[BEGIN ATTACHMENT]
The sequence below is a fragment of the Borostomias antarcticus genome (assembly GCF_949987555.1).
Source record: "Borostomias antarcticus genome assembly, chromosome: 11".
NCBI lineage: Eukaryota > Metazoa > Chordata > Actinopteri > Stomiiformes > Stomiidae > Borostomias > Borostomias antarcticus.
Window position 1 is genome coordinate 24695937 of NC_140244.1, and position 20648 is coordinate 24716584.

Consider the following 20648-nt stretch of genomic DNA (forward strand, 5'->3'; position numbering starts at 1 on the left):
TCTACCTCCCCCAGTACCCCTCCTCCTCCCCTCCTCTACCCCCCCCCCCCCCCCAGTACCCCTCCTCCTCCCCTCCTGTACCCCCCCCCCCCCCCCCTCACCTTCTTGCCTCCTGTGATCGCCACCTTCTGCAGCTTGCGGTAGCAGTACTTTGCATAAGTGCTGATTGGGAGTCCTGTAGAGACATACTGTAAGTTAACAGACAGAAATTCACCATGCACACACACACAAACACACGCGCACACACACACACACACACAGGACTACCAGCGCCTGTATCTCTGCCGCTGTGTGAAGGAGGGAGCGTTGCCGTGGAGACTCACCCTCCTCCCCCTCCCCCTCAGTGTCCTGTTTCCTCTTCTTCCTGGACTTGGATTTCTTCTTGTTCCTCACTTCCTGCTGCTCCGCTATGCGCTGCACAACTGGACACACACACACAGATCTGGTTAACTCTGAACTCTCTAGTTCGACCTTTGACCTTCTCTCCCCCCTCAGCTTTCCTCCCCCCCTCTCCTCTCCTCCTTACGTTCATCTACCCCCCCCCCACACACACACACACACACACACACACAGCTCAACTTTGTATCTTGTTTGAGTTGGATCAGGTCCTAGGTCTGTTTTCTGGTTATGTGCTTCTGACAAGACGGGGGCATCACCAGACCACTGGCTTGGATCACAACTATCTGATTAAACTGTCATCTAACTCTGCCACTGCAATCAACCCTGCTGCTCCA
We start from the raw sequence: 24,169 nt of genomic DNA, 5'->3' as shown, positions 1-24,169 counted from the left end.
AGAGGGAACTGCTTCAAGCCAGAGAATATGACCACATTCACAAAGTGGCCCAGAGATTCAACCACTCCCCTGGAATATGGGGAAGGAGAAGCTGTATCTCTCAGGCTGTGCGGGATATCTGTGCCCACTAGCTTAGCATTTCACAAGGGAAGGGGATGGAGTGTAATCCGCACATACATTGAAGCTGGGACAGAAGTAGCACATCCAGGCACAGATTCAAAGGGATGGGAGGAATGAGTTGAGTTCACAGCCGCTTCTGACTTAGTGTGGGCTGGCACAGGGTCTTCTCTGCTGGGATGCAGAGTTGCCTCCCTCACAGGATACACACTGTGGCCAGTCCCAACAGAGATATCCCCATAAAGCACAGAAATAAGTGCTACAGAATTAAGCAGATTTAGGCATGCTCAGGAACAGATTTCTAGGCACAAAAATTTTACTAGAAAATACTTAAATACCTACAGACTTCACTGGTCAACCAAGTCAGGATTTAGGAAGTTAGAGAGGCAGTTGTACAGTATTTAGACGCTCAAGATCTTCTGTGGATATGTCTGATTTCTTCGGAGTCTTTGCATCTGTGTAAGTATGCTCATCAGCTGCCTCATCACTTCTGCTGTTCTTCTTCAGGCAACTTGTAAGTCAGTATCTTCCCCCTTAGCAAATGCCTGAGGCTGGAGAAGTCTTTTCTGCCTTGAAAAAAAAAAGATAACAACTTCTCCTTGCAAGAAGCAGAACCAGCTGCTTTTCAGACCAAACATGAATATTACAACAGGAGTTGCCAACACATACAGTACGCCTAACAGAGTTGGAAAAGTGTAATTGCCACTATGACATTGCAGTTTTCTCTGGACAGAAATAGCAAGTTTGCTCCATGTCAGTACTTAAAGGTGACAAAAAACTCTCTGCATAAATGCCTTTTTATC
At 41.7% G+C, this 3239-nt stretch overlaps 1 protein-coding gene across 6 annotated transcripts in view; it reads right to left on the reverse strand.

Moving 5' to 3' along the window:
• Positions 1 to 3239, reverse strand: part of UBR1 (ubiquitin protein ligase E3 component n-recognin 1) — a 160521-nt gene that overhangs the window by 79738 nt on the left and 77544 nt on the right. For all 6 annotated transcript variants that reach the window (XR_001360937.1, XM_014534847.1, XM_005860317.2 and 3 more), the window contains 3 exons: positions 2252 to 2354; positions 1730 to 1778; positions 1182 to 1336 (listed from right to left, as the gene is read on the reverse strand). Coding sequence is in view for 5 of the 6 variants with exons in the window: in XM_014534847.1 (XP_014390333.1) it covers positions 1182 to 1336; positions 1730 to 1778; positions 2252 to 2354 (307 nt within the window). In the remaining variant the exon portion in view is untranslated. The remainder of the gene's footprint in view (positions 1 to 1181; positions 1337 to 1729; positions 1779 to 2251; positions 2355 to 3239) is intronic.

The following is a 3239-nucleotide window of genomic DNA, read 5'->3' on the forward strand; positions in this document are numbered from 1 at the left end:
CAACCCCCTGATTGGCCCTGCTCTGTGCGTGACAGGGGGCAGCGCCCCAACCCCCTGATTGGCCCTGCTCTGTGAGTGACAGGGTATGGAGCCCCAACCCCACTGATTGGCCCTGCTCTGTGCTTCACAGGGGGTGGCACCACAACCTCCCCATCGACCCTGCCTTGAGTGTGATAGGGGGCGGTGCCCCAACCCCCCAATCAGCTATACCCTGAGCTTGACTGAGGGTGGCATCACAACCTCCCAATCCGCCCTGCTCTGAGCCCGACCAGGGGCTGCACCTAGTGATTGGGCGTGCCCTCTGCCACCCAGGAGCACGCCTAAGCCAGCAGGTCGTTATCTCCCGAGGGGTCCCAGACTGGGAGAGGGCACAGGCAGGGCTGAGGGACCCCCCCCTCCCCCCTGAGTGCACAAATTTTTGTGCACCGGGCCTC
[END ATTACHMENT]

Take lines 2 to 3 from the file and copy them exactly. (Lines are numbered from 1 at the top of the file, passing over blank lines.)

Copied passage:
Source record: "Borostomias antarcticus genome assembly, chromosome: 11".
NCBI lineage: Eukaryota > Metazoa > Chordata > Actinopteri > Stomiiformes > Stomiidae > Borostomias > Borostomias antarcticus.